Speaker C: I would say for the most part, he does an excellent job. Probably his biggest weakness is remembering that long acting injection at 930 at night. And then as the parent, it's the struggle. Do I remind him that he hasn't taken it, or do I let him try to navigate that himself? His a one C is excellent. So our endocrinologist loves us. We're the model patient family. So overall, I would say he does a good job in terms of counting carbs. He'll look at something and make a wild guess, whereas I would choose to use an app or a website and make a more informed guess.
Speaker A: Okay, and what about at night? Is he waking up during the night with his alarms and alerts for lows or highs, or is that something that you're taking on?
Speaker C: No, I can hear his alarm. His room is next to ours, but there's a bathroom in between them with a fan on in the bathroom and a noise machine in my room. I can hear his alarm from his room, and we'll have to wake him to treat a low.
Speaker A: Okay. It's a little aside here that's a common thing is I hear a lot for parents of teens who don't wake up for their low alarms at night, but then when they're away from their house, whether they're at a friend's house or at camp or wherever, they are magically, that changes. And I'm just curious, do you think that's the case for Andrew, or do you think that he is not waking up and then because he knows that you'll be there for him, but when he's away that he could?
Speaker C: I would say he's had very few opportunities to test that skill.
Speaker A: Okay.
Speaker C: Yeah, we haven't gone out of town without him in the past two years, and he's just sort of in this post pandemic time, he's only had a few sleepovers and his blood sugars were fine those nights.
Speaker A: Okay. Yeah. And I mean, I don't know if that's the case, but I've seen that as a theme in people that I've talked to. Is that magically when they're away from their parents, they're able to wake up from low and high alarm. So let's hope that's the case.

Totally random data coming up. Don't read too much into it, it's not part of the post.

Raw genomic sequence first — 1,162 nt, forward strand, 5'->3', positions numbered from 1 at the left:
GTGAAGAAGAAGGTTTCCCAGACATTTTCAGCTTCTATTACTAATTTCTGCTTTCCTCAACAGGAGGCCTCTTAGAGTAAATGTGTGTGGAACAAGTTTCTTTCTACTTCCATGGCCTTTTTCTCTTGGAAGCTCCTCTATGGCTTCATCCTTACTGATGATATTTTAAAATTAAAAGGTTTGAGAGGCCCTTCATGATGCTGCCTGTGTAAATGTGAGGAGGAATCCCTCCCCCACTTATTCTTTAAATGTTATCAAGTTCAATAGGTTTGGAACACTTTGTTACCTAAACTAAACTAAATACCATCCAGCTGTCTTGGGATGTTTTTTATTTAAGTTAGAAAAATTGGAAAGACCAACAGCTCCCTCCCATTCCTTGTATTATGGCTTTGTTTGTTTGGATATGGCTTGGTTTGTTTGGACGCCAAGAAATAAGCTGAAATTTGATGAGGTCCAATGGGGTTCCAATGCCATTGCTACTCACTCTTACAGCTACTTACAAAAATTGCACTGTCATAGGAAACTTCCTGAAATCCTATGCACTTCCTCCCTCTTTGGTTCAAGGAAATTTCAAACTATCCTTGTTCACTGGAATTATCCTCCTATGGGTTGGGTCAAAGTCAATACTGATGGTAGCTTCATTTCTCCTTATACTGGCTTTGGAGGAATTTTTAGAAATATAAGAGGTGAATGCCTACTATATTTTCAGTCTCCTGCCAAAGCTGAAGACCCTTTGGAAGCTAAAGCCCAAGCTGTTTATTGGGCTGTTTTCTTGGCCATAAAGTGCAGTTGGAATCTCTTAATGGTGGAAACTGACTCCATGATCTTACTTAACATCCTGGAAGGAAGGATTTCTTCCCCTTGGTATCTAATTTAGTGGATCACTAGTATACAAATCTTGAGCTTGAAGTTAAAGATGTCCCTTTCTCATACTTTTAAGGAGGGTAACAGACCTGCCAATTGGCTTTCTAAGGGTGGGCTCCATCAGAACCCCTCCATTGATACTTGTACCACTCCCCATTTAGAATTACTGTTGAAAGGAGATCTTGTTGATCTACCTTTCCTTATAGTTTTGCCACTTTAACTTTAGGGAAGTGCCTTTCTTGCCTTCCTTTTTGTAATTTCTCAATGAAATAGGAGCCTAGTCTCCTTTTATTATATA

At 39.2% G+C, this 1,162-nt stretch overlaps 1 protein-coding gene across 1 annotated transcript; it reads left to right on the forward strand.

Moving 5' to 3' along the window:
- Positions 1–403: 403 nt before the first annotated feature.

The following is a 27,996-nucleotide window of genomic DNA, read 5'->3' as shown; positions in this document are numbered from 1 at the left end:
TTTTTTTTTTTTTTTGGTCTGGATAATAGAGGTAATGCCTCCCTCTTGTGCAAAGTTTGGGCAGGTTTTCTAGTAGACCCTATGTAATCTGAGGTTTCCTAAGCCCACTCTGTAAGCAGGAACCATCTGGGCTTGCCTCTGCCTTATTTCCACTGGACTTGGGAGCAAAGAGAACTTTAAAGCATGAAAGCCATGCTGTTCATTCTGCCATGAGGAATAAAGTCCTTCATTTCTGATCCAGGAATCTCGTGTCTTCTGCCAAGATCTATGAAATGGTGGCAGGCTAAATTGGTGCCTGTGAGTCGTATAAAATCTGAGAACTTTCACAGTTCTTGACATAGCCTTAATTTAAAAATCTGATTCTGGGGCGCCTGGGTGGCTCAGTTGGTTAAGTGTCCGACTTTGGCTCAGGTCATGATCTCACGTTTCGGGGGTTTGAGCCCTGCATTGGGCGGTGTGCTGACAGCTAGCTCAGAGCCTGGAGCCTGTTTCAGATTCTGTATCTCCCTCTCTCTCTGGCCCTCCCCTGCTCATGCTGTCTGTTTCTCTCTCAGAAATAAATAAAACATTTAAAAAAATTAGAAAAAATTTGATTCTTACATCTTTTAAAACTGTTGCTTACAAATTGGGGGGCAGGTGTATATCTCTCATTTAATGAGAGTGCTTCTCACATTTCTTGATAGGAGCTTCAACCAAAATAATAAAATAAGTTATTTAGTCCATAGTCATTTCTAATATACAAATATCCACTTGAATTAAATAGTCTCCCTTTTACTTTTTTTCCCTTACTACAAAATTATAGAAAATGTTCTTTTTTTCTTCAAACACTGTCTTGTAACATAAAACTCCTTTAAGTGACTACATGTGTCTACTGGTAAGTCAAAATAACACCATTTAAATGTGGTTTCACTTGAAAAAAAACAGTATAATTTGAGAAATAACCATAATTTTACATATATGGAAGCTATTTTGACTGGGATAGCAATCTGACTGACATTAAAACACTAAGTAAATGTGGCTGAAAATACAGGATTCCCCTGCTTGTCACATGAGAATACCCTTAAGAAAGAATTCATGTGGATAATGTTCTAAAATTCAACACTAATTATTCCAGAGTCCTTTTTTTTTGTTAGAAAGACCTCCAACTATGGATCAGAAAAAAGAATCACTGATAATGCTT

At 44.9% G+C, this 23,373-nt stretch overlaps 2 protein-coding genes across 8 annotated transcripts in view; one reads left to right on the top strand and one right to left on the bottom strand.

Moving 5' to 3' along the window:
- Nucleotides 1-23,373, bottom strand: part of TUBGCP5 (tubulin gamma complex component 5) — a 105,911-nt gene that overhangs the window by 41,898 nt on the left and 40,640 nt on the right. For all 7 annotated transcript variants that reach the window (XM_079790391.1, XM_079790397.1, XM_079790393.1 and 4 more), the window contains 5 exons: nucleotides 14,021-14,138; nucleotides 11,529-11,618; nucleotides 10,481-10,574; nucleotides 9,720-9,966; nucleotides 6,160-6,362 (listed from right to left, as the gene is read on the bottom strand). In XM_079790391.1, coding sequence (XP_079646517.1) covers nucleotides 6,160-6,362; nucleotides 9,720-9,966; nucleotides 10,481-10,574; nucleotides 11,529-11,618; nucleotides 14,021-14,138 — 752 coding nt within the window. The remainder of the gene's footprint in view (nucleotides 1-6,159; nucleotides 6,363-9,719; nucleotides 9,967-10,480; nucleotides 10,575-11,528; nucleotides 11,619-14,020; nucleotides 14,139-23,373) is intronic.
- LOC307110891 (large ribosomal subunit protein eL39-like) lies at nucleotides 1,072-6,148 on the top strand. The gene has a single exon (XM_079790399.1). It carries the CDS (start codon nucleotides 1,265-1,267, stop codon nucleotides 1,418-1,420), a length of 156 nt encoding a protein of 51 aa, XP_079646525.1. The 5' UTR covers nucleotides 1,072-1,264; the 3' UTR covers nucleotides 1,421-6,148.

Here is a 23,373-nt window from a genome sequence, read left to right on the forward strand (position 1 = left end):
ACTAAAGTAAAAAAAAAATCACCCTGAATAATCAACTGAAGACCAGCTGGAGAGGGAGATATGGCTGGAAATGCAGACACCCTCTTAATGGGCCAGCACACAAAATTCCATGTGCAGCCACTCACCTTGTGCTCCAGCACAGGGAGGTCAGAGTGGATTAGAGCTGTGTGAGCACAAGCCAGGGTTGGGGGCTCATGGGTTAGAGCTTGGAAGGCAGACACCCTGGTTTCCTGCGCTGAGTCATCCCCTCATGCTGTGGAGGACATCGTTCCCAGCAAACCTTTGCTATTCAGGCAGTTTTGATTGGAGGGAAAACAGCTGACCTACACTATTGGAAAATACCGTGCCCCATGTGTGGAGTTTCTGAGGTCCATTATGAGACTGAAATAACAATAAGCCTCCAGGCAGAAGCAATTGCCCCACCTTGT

Speaker C: I can hope.
Speaker A: Yeah. So, Melissa, tell me a little bit about your thinking in letting Andrew go on this trip. I think it's awesome that you're letting him go and that he's able to do what you told me before we got on that how are you going to pay for it? And he got a job right away and he saved up all the money that he needs. But from your point of view, it sounds like you're a little torn about this situation. You want him to go and experience life in Europe for a couple of days of summer, but also you're a little worried that he's going to be on his own without your oversight.
Speaker C: Yeah, so my husband and I really went back and forth on this. Parents were invited if they wanted to join, but what 16 year old wants their parents tagging around Europe with them? And the bottom line for us was if he was any other child who didn't happen to have a diabetes diagnosis, we would let them go and not think twice about that decision. So we didn't think that it was fair for his diabetes to hold back the life experience. And it's also probably good preparation for when he leaves the nest to go to college. All of that being said, I feel like I am not going to sleep for those ten days with worry of is he remembering to do things properly, is he dosing properly? What if there's an emergency and he needs medical care in a foreign country and I'm so far away?
Speaker A: Yeah. And all those Roy's, I think, are really normal for a parent to think of all of the worst case scenarios and really go there. So before we get dive into the coaching part, I'm curious. Have you thought about and discussed with Andrew a plan around how he's going to manage his blood sugars? If and how you're going to communicate with him over the time he has gone? How and if you're going to monitor his blood sugars from afar? What's your thinking around that right now?